CO2 Storage Tank Meter Installation for a NY City Power Station
Published on 10 12, 2021 in Category: GENERAL
Recently, Keco Engineered Controls had an opportunity to put the Rosemount 3051 Pressure Transmitter to the test on a job for a New York City power station. The station is part of a New York City based company that operates one of the world’s largest energy delivery systems and provides energy services to more than10 million people. The company contacted Keco and requested assistance with a requirement for an alarm system that would warn a truck driver delivering liquid carbon dioxide (CO2) when the storage tank level and/or pressure began to approach unsafe levels. The alarm would also warn operations personnel in the station control room.
A Common CO2 Application
Compressed CO2 is a necessity at many power stations because it is used to help reduce minerals in boiler water. Injecting compressed CO2 through the top of the boiler drum helps remove those contaminants in the water. It does this by blowing the waste off of the surface of the water. This common process is often called “Boiler Blow Down.”
The Challenges of CO2 Delivery
CO2 is typically delivered in liquid form, which allows much more to be stored in a tank than if it were a gas. In order to maintain its liquid form, CO2 needs to be kept under very high pressure. Because of this, the storage tank pressure needs to be monitored carefully when CO2 deliveries are made.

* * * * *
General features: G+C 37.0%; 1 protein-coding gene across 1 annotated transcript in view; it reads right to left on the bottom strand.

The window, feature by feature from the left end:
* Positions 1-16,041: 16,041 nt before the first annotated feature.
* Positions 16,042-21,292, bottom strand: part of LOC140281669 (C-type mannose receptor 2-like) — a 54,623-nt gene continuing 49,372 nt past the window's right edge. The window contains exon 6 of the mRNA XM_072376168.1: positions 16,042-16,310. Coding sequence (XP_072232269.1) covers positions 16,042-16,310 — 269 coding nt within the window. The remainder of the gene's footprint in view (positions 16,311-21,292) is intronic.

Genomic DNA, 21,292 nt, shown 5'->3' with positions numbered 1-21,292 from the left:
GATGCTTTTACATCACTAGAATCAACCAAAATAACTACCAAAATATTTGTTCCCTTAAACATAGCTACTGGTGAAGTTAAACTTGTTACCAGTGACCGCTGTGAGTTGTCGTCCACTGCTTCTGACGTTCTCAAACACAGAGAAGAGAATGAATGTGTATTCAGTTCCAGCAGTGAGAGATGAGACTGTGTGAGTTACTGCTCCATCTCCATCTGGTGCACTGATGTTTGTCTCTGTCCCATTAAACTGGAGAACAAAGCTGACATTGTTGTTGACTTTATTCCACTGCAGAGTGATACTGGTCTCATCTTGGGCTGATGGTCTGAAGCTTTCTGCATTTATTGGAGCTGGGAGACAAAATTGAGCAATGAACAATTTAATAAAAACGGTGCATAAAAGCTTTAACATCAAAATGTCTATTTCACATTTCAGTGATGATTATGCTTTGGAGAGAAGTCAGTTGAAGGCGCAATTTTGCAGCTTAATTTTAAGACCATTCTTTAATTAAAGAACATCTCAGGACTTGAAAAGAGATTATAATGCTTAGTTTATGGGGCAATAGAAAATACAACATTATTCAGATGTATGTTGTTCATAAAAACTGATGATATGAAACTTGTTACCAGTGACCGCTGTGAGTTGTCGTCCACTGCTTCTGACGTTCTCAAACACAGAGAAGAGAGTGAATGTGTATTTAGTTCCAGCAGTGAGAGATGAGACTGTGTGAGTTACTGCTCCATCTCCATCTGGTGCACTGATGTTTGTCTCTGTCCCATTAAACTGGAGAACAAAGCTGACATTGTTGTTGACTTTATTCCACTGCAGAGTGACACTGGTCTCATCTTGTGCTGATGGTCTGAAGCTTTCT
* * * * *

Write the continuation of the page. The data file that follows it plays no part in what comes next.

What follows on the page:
Using the Rosemount 3051 Pressure Transmitter
While assisting the station with their CO2 storage tank overfill alarm system, Keco used the Rosemount 3051 Pressure Transmitter to monitor the pressure as the tank was filled. Keco also used a Rosemount 3051 Differential Pressure transmitter to monitor the CO2 level in the tank.
When dealing with a CO2 tank which is inside a building, it is important for the tank level and pressure information to be sent out for the driver to see, as well as into the building’s control room for operators to see.
The station originally thought a transmitter signal splitter would be needed to send the two sets of signals – one level and pressure to the driver, and one level and pressure to the control room. Keco was able to eliminate the splitter by running the wiring connections through two Precision Digital panel meters. One was used to display the tank level in feet and the other to display tank pressure in psi. These panel meters also had relays which Keco used to activate a strobe light and a buzzer to alert the delivery driver to stop the flow of CO2 to the tank if the level or pressure exceeded the alarm limits.
Keco also chose the Precision Digital model PD2-6000 panel meters for the display. These meters have large digits - 1.8 inch high. They are also extra bright so the driver can easily see the information on the display from anywhere in the truck delivery area.
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